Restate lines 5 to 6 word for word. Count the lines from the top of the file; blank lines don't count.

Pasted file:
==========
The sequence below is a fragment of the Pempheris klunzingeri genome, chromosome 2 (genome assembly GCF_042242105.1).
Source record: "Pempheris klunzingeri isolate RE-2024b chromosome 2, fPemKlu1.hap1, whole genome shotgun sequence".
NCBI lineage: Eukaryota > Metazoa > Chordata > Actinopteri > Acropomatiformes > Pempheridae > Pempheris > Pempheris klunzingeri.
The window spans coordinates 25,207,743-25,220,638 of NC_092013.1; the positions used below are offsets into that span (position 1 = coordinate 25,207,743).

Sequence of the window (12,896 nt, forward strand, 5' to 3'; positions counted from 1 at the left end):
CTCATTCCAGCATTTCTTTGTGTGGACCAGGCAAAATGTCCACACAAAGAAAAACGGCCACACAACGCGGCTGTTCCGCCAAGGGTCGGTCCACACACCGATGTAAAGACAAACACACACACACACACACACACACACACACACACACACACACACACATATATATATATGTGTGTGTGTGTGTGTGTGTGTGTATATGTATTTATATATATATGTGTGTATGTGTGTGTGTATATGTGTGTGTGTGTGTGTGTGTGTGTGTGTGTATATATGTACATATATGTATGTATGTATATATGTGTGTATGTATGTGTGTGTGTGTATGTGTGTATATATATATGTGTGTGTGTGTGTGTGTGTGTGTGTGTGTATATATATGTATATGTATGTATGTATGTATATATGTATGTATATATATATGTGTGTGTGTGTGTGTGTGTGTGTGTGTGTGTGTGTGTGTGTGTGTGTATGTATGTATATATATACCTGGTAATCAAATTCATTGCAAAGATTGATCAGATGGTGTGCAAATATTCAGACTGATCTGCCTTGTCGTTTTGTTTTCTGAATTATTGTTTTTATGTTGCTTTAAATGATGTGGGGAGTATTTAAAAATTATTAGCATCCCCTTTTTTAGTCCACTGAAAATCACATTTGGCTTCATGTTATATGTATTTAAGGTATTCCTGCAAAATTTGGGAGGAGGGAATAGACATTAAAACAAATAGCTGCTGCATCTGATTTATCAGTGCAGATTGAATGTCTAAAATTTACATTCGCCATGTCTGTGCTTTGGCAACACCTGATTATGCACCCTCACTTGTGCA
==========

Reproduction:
Sequence of the window (12,896 nt, forward strand, 5' to 3'; positions counted from 1 at the left end):
CTCATTCCAGCATTTCTTTGTGTGGACCAGGCAAAATGTCCACACAAAGAAAAACGGCCACACAACGCGGCTGTTCCGCCAAGGGTCGGTCCACACACCGATGTAAAGACAAACACACACACACACACACACACACACACACACACACACACACACACATATATATATATGTGTGTGTGTGTGTGTGTGTGTGTATATGTATTTATATATATATGTGTGTATGTGTGTGTGTATATGTGTGTGTGTGTGTGTGTGTGTGTGTGTGTATATATGTACATATATGTATGTATGTATATATGTGTGTATGTATGTGTGTGTGTGTATGTGTGTATATATATATGTGTGTGTGTGTGTGTGTGTGTGTGTGTGTATATATATGTATATGTATGTATGTATGTATATATGTATGTATATATATATGTGTGTGTGTGTGTGTGTGTGTGTGTGTGTGTGTGTGTGTGTGTGTGTATGTATGTATATATATACCTGGTAATCAAATTCATTGCAAAGATTGATCAGATGGTGTGCAAATATTCAGACTGATCTGCCTTGTCGTTTTGTTTTCTGAATTATTGTTTTTATGTTGCTTTAAATGATGTGGGGAGTATTTAAAAATTATTAGCATCCCCTTTTTTAGTCCACTGAAAATCACATTTGGCTTCATGTTATATGTATTTAAGGTATTCCTGCAAAATTTGGGAGGAGGGAATAGACATTAAAACAAATAGCTGCTGCATCTGATTTATCAGTGCAGATTGAATGTCTAAAATTTACATTCGCCATGTCTGTGCTTTGGCAACACCTGATTATGCACCCTCACTTGTGCA